Three congressional committee chairmen have demanded that the National Labor Relations Board turn over all documents related to its controversial decision to classify fast-food giant McDonald's Corp. as a "joint employer" with its individual franchise restaurants in a labor rights complaint. The lawmakers said they were "troubled" because of comments NLRB General Counsel Richard Griffin made in October apparently conceding that the case was on shaky legal ground.
In a speech at West Virginia University College of Law on Oct. 24, Griffin said, "We have a problem, legally, for our theory" in the joint employer case because there is NLRB case law that contradicts it even under the revamped legal standard that he thinks should apply.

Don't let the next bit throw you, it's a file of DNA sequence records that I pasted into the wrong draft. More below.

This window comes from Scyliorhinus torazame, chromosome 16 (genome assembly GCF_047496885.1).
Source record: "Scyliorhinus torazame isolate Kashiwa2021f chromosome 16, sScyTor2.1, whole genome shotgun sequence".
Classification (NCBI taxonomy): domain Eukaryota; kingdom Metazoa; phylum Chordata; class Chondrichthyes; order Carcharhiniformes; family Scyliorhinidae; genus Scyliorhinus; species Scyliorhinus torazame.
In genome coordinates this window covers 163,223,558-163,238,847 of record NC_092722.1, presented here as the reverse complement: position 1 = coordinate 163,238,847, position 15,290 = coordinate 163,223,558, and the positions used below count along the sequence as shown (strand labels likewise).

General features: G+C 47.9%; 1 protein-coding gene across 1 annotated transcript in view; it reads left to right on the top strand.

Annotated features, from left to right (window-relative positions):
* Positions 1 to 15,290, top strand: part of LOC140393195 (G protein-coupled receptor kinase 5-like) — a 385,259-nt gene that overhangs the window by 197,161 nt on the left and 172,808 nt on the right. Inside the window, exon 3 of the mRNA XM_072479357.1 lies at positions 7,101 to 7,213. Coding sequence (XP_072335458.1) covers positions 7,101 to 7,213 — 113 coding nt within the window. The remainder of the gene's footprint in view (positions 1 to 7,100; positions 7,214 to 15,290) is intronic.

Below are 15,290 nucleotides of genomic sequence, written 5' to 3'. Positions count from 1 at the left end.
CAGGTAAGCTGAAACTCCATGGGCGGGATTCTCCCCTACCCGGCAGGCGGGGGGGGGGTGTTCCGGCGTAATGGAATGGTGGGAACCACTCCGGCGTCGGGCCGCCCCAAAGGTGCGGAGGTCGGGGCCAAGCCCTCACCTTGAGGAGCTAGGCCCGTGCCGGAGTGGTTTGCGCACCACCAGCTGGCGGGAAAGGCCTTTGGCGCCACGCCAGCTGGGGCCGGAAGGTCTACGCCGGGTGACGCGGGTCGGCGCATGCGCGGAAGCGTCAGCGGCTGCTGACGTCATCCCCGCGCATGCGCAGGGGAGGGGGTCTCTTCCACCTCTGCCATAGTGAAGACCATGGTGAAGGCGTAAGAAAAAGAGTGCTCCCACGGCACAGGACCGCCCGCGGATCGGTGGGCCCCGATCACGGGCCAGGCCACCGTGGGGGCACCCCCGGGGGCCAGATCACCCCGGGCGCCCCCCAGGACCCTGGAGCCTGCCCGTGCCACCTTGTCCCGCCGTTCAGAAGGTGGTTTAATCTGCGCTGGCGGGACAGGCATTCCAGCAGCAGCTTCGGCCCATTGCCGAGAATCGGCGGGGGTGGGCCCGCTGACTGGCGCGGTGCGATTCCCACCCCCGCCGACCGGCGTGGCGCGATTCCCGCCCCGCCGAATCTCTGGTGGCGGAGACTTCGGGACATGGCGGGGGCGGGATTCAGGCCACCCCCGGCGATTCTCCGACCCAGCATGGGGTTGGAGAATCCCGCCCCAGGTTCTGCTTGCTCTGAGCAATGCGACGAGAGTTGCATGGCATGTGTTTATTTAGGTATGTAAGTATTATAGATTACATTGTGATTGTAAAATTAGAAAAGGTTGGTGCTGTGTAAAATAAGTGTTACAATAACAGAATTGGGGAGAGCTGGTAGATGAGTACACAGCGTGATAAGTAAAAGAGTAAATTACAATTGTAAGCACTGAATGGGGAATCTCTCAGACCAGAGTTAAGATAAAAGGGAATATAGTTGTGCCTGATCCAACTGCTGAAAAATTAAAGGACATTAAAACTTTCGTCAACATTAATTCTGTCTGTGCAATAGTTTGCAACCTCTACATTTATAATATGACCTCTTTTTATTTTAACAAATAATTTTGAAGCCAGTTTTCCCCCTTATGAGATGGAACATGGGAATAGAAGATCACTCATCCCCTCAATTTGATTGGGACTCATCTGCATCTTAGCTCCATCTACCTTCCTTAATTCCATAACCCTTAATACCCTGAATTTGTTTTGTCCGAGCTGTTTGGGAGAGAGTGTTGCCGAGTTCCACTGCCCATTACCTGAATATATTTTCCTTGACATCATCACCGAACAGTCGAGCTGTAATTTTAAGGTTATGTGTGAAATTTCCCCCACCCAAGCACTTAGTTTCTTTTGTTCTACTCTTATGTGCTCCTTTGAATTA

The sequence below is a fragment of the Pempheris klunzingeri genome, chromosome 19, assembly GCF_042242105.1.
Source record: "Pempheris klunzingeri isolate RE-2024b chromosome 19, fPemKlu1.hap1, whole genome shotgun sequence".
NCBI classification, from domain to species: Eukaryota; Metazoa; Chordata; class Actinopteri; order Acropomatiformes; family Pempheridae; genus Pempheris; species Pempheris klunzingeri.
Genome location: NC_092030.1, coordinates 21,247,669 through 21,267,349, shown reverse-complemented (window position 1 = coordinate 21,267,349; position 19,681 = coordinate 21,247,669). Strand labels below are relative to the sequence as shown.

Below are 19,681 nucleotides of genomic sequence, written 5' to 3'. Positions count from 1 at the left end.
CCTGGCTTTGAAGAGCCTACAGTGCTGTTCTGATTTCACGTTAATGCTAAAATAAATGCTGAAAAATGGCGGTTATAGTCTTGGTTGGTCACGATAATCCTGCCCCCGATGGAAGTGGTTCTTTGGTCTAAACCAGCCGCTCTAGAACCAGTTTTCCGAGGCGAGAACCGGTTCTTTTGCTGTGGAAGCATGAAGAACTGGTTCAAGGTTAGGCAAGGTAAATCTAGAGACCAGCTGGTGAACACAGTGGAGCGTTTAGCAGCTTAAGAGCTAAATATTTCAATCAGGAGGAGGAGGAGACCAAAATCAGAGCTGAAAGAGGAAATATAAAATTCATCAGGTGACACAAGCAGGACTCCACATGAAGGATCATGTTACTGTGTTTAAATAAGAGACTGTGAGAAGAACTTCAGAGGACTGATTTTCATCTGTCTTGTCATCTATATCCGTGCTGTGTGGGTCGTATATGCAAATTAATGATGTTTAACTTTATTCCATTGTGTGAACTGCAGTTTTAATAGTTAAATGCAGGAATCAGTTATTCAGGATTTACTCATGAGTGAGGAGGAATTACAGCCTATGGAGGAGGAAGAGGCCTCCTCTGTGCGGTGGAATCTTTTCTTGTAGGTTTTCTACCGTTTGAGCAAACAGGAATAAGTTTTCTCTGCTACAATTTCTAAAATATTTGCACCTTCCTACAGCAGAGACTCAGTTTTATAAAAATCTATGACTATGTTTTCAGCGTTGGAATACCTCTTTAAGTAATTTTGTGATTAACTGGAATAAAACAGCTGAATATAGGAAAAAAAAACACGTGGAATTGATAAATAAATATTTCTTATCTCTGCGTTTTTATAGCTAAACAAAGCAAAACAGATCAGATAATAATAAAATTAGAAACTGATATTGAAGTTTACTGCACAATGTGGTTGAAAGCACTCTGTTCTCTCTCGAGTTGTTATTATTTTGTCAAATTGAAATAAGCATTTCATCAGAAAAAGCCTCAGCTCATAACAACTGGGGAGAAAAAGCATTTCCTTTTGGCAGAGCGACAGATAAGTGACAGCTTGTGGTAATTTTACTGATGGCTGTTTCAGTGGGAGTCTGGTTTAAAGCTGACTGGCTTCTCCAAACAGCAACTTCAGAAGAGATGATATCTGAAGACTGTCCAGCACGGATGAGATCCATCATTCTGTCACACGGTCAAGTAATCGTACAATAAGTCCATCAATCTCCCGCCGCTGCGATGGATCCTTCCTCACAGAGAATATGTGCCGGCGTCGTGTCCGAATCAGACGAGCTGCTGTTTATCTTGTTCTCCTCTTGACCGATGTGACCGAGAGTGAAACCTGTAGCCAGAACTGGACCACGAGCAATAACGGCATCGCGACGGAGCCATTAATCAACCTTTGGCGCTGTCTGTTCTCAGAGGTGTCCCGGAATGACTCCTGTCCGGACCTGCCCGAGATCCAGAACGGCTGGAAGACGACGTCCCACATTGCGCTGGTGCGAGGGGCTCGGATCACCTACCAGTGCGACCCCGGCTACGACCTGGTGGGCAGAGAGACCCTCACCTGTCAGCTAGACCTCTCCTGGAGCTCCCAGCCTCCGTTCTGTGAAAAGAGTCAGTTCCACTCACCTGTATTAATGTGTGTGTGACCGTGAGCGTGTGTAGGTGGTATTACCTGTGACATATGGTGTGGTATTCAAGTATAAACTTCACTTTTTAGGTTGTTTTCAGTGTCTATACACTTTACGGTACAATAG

"[W]e have concerns that you intend to pursue labor violations in this manner despite your admission that the legal grounds for doing so may be flawed," the lawmakers said in a letter sent Thursday to the NLRB. It was signed by Senate Health, Education, Labor and Pensions Committee Chairman Lamar Alexander, R-Tenn., Senate Homeland Security and Government Affairs Committee Chairman Ron Johnson, R-Wisc., and House Education and the Workforce Committee Chairman John Kline, R-Minn.
A Senate spokesman for the HELP Committee said that the lawmakers had not gotten a response. A spokesperson for the NLRB declined to comment.